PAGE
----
Erick DuPree is an award winning writer and editor whose work is described as evocative, intimate, graceful, and deeply transcendent. His writing has been featured in Huffington Post, Shakespeare!, Tricycle: A Buddhist Review, NY Magazine, and The Wild Hunt, where he is a featured columnist. When not writing himself, Erick edits other's writing, curates content for big companies, and hosts writing workshops. He is based in Philadelphia.

Choosing Love Over Fear

We are a community of seekers, often seeking to know and understand love again. It seems in every heart circle I participate in, or Men in Goddess Spirituality workshop I facilitate, there is at least one person (but often many) relearning what it means to have spirituality on their own terms and choose love over fear. There is hurt, trauma, and a lot of breath holding coming into our community because when other faiths say no, Paganism often says yes. I recently was talking to a guy who said that he wanted to feel safe, but just didn’t. Even surrounded by a new spiritual community that loved and supported him, he still felt fear.

I write often about love, about breath, and to committing to the belief that Love is Stronger than Fear, that Love is still the Law. Recently however, I have had some people say to me that my writings about love–specifically a response I wrote for The Wild Hunt–are “too new age”, “not rooted in theology or paganism”, and simply “not realistic for today’s radical or hostile world.”
I couldn’t disagree more. Choosing love is not easeful. To choose love may mean to abandon everything known to you: the family you grew up with, the person you divorce, the faith tradition you walk away from. It may mean standing up for what is  right over the accepted or traditional. Choosing love can often be the hardest thing a person does, even choosing to love and forgive ourselves. No one is washed in the blood of the Goddess in Paganism and thus magically absolved. Being pagan is commitment to practice, an active engagement in the unknown that is more. Giving oneself the permission to lean in to that fear of the unknown with love, and daring to breathe into an empty and unknown space and choose love, THAT to me is fearless magic! But how do we do it?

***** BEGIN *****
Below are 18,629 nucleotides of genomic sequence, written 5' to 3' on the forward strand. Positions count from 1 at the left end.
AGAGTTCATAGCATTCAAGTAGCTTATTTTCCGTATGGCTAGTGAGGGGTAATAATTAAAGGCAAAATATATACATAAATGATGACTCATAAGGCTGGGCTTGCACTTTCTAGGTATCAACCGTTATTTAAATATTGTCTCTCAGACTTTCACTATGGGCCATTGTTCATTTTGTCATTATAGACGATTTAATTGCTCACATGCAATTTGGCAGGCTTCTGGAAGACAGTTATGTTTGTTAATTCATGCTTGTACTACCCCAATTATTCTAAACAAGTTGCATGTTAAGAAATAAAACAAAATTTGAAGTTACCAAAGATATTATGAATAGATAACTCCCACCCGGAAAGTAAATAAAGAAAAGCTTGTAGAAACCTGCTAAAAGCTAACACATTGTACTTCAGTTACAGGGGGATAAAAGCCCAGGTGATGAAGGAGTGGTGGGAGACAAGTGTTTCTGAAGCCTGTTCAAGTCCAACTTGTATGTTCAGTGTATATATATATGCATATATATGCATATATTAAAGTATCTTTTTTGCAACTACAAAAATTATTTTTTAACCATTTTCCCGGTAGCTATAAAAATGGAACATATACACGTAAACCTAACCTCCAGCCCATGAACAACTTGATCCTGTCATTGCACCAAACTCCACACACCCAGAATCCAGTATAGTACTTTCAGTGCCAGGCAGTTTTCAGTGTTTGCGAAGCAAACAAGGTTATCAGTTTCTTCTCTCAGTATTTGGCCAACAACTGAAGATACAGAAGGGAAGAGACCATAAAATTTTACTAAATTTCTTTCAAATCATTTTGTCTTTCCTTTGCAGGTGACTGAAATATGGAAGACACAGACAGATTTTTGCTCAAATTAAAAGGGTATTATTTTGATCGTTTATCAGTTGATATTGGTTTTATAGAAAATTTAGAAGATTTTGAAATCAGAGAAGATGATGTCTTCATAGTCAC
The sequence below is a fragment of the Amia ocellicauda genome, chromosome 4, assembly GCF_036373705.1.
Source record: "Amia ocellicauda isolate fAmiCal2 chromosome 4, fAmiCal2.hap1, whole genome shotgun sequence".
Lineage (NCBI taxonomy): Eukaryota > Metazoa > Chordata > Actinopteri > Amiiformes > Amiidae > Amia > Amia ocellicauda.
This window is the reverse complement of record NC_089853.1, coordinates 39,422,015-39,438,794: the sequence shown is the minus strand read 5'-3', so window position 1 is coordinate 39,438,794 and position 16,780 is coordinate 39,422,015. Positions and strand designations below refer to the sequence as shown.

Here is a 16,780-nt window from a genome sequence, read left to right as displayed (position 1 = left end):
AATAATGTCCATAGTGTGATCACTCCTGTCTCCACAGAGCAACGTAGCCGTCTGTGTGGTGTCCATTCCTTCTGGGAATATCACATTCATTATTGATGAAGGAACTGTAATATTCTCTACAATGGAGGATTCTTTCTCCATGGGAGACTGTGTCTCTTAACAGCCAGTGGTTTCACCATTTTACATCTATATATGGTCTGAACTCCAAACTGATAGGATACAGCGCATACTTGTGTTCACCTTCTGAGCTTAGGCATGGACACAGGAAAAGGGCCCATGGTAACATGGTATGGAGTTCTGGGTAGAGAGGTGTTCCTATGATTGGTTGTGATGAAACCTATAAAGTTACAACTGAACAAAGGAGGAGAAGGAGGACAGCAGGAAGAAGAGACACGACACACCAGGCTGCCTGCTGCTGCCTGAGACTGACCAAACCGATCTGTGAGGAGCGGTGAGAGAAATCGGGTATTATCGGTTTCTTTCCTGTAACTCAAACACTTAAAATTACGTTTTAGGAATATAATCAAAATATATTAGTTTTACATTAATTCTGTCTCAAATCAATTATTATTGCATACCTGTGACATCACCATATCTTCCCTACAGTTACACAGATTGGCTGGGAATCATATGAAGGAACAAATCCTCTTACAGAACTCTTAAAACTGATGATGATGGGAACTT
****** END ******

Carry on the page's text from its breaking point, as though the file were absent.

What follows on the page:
To me, love is actually holy!  For years, I understood God to mean “God is love,” as in 1 John 4:8 and 16.  Coming out of the difficult orthodoxy of my childhood religious experiences, “God is love” worked for me. I think it works for many. How many look past the bindings of orthodoxy and just say love? Even when love is predicated on dogma, like “love the sinner and not the sin,” can we still choose love?  Now lean deeper into what might be uncomfortable, into a love that is holy.

Theologian Brennan Manning says, “Holiness is not a personal achievement, it’s an emptiness you discover in yourself. Instead of resenting it, you accept it, and it becomes the free space where God can create anew.”